[Orange Beach, Ala.–]Scuba diving 90 feet deep on the sunken coastal freighter “The LuLu”, I was completely surrounded by a curtain of fish: shimmering minnows; fairly large amberjacks …
Gather Ye Lobsters While Ye May
Lobster hunters have two more weeks to bag a limit of tasty entrees before Florida’s harvest season closes on April 1. Whatever you catch will have to tide you over until the annual two-day lobster mini-season July 27-28.
Here are some tips from three South Florida lobster diving experts for getting your limit of six per person per day:
Go shallow, advises Eric Billips, owner of Islamorada Dive Center and author of textbooks on underwater hunting.
“You’ll be way better off in eight to 15 feet of water just inside the reef,” Billips said. “Look for a solitary coral head in a sandy area. Where you see one [lobster], there’s a chance there will be two or three in the same head.”
Billips and his companions recently caught four large lobsters near Hens n’ Chickens Reef– including a four-pounder. His preferred method is to use a net and tickler stick instead of a snare or ‘bugger’.
“Be super chill, not real aggressive, tap-tap-tap real gently behind them,” he advised.
It’s illegal to spear lobsters in Florida, but it’s perfectly okay to add to your haul by spearing some exotic lionfish, which frequent the same habitats as the crustaceans.
MIAMI BEACH/BISCAYNE BAY
Like Billips, Miami Beach captain Abie Raymond is finding plenty of super-sized bugs on isolated coral heads in the shallow waters from South Beach to Haulover Inlet. If you don’t know where these coral heads are, Raymond said, follow the fish.
“If you see blue tangs, chase them and they will 99 percent of the time lead you to a coral head you didn’t know was there,” he said.
Biscayne Bay, the captain said, has not been as productive as usual due to this winter’s unseasonable record rainfall.
Raymond, a free diver, uses a tickle stick and his bare hands to catch dinner.
“I tickle-stick them out and wiggle my fingers on my left hand and the lobster will put out his antennas,” Raymond explained. “Then I put my [right] hand on the back of his tail.”
GREATER FORT LAUDERDALE
Few scuba divers are as successful at harvesting lobster in Broward County’s urban waters than Jim “Chiefy” Mathie of Deerfield Beach and his regular dive crew. The author of the popular how-to manual “Catching the Bug” says the late-season hunter’s best bet is to hit the east side of the third reef 75 to 85 feet deep, weather permitting.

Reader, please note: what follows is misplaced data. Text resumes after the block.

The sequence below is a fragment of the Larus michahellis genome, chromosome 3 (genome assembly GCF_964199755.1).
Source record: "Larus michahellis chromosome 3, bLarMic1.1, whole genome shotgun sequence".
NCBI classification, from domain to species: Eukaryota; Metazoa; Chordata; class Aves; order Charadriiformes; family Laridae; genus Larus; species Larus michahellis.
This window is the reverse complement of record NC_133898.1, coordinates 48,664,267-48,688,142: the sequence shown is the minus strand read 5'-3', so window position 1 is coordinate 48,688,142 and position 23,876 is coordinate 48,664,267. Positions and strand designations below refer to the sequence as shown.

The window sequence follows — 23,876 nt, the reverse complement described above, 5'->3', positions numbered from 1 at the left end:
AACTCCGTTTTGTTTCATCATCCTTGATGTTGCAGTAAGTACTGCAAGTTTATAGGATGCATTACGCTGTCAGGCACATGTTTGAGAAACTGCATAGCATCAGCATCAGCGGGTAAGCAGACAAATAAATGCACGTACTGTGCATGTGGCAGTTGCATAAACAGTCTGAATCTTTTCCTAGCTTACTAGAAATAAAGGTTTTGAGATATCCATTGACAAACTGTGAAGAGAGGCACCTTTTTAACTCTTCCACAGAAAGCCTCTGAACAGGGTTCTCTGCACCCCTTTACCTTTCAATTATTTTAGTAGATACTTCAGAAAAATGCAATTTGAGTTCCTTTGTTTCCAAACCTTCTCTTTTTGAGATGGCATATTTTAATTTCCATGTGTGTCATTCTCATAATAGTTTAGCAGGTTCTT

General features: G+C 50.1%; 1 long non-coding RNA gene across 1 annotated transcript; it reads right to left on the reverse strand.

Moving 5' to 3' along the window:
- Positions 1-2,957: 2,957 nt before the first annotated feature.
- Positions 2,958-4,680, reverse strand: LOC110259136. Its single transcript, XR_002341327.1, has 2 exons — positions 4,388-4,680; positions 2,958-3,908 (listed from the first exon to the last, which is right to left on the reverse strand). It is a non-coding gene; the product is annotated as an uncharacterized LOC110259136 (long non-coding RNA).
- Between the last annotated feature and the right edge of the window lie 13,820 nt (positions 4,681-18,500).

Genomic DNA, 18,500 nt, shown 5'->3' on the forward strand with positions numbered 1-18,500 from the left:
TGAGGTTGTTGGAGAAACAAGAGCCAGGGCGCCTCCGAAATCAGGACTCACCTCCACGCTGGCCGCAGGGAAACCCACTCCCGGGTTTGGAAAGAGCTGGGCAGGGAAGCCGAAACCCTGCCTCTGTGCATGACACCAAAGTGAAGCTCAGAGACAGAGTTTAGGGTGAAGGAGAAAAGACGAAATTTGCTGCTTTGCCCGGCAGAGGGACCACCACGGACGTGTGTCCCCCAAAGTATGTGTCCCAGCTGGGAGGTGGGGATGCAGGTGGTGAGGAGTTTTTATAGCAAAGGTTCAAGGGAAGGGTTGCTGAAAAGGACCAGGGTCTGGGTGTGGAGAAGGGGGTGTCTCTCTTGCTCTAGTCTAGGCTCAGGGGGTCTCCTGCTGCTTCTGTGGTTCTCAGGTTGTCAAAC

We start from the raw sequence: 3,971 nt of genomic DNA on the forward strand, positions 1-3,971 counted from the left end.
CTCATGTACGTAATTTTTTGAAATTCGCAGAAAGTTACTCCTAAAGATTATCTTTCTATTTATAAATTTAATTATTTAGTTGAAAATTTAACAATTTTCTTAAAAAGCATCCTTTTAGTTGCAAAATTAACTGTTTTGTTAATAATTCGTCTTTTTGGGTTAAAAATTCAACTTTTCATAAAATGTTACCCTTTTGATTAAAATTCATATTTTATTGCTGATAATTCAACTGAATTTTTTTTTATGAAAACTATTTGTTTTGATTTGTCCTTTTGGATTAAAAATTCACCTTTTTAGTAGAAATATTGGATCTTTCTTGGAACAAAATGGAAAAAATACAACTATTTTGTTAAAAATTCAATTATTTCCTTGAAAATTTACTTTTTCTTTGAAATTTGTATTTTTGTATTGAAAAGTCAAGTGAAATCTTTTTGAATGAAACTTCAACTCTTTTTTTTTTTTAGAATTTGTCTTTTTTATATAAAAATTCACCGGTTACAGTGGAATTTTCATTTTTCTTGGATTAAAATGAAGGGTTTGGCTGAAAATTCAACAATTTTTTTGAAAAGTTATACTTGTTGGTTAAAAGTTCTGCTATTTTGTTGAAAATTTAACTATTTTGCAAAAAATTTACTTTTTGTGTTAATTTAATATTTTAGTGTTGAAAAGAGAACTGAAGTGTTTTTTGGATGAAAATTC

“I can almost guarantee they’ll be out there,” Mathie said. “It’s been bumpy. The visibility hasn’t been the best due to rain and wind. The weather has kept people in. We’ve had an outstanding year. Almost every time we went out, we got our limit or almost our limit.”
Mathie prefers the snare over the net and tickler stick.
“It’s hard to get them out of the net,” he said. “I use my snare like a tickler stick, withdrawing the loop and tickling them out. As soon as you’ve got that loop around the tail, you’ve got ’em.”
NOT SO FAST…
Before you hit the hunting grounds, make sure you have a valid Florida saltwater fishing license and a lobster permit. To be legal, a lobster must measure greater than three inches on the carapace or head, and you must use a lobster gauge to measure it in the water. Taking egg-bearing females is prohibited. You must display a red-and-white diver-down flag whether you are diving from a boat or from shore. For a complete list of lobster regulations, visit the MyFWC web site.
Sue Cocking chronicles the Guy Harvey Outpost travel and adventure experience in regular blog posts on GuyHarveyOutpostNews.com/. For 21 years, Cocking covered the full spectrum of outdoors adventure opportunities in South Florida and beyond for the Miami Herald, including fishing, diving, hunting, paddling camping, sailing and powerboat racing. She is a certified scuba diver and holder of an IGFA women’s world fly fishing record for a 29-pound permit.
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